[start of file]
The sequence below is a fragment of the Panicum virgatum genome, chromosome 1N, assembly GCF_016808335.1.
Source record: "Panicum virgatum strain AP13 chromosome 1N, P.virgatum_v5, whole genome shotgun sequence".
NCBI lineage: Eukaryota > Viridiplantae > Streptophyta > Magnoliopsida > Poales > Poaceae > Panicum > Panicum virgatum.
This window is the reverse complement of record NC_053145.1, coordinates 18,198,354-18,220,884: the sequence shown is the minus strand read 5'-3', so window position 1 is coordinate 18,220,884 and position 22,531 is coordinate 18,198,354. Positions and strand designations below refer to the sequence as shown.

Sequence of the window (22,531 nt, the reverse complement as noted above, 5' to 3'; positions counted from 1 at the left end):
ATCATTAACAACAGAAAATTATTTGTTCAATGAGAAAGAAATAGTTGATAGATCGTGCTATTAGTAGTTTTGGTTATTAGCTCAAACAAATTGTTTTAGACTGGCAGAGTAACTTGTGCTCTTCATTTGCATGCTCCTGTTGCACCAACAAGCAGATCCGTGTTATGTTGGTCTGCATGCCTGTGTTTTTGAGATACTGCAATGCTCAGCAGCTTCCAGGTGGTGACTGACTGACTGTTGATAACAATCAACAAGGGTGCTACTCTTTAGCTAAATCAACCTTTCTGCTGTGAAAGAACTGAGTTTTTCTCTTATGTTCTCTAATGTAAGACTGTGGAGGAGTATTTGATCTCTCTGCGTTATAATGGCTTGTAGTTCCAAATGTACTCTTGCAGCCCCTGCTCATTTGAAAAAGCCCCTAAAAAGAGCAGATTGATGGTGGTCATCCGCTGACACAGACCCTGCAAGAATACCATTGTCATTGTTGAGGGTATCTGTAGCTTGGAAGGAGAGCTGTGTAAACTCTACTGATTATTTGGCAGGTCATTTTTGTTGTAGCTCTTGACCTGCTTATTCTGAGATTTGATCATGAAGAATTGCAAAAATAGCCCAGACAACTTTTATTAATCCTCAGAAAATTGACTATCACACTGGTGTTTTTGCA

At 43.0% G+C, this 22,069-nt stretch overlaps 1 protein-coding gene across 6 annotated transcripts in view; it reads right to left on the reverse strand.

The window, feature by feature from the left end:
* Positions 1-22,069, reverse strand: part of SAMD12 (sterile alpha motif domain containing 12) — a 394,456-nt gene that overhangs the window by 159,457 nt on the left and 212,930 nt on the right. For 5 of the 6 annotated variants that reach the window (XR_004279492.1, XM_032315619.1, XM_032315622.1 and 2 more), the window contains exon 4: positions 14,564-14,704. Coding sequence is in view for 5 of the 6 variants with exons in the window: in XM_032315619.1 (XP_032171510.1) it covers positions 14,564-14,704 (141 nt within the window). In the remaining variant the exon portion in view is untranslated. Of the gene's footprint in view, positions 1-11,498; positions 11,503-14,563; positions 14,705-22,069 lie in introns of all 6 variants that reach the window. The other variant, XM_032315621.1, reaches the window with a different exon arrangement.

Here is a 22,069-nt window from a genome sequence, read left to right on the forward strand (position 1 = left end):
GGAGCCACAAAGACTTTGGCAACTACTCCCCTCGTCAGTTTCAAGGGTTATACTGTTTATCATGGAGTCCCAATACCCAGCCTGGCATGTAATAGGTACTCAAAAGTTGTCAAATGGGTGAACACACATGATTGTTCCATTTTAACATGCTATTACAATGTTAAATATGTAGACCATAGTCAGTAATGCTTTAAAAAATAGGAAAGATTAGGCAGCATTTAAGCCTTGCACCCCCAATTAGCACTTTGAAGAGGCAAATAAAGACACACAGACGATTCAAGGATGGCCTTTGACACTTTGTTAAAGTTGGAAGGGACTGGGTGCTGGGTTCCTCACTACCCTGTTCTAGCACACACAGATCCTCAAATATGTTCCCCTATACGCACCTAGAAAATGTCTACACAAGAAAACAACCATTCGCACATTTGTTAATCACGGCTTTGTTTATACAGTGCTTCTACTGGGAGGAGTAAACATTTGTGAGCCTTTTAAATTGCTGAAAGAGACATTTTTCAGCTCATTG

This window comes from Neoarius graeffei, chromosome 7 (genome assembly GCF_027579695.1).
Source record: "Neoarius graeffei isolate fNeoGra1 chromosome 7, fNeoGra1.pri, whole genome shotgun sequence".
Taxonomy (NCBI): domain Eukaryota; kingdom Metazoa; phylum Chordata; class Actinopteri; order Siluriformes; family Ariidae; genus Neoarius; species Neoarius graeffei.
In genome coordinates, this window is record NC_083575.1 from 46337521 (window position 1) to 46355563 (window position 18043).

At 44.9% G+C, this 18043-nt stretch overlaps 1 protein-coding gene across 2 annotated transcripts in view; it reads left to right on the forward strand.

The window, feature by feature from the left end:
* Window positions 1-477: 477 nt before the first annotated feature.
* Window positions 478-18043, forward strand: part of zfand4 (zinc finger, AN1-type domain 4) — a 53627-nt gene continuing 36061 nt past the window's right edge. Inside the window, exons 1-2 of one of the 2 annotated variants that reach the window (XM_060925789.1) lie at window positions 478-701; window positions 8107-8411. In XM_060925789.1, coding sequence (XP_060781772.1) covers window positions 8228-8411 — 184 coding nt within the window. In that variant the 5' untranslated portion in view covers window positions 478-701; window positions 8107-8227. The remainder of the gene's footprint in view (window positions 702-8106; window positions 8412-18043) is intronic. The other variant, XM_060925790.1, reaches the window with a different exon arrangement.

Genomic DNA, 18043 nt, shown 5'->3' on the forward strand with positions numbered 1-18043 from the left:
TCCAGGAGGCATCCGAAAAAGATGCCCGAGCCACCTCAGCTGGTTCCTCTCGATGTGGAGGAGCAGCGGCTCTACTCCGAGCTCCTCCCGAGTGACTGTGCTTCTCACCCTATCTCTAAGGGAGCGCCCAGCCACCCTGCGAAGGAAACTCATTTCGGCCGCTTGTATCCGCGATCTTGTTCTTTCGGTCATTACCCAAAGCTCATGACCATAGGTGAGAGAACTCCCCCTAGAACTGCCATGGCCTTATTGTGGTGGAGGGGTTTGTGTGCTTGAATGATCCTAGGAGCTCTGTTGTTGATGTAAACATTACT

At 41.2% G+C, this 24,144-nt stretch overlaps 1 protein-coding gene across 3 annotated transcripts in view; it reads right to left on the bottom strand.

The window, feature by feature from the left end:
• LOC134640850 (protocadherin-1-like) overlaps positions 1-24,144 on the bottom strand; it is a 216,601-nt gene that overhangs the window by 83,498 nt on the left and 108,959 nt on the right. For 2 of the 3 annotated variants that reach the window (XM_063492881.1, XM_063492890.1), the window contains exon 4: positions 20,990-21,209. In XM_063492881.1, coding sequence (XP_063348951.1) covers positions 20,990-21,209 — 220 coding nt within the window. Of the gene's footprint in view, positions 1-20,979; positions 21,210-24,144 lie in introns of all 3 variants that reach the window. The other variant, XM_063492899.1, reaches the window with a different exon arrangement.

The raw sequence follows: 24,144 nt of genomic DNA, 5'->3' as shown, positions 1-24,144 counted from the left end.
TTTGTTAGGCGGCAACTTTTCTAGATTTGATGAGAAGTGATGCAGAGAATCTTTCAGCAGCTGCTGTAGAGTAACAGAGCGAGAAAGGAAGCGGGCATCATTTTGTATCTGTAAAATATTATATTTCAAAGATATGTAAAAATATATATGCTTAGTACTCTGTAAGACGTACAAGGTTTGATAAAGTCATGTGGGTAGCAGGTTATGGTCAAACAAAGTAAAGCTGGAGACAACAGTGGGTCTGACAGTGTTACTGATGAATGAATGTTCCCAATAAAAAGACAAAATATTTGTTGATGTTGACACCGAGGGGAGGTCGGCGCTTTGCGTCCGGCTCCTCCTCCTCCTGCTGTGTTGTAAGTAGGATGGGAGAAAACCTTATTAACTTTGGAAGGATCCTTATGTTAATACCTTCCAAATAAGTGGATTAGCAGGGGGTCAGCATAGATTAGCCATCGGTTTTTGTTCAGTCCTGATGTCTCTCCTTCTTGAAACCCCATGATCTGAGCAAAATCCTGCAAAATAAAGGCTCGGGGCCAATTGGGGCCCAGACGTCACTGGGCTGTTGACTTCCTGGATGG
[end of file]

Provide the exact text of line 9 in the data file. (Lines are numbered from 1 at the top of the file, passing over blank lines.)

* Positions 1-22,069, reverse strand: part of SAMD12 (sterile alpha motif domain containing 12) — a 394,456-nt gene that overhangs the window by 159,457 nt on the left and 212,930 nt on the right. For 5 of the 6 annotated variants that reach the window (XR_004279492.1, XM_032315619.1, XM_032315622.1 and 2 more), the window contains exon 4: positions 14,564-14,704. Coding sequence is in view for 5 of the 6 variants with exons in the window: in XM_032315619.1 (XP_032171510.1) it covers positions 14,564-14,704 (141 nt within the window). In the remaining variant the exon portion in view is untranslated. Of the gene's footprint in view, positions 1-11,498; positions 11,503-14,563; positions 14,705-22,069 lie in introns of all 6 variants that reach the window. The other variant, XM_032315621.1, reaches the window with a different exon arrangement.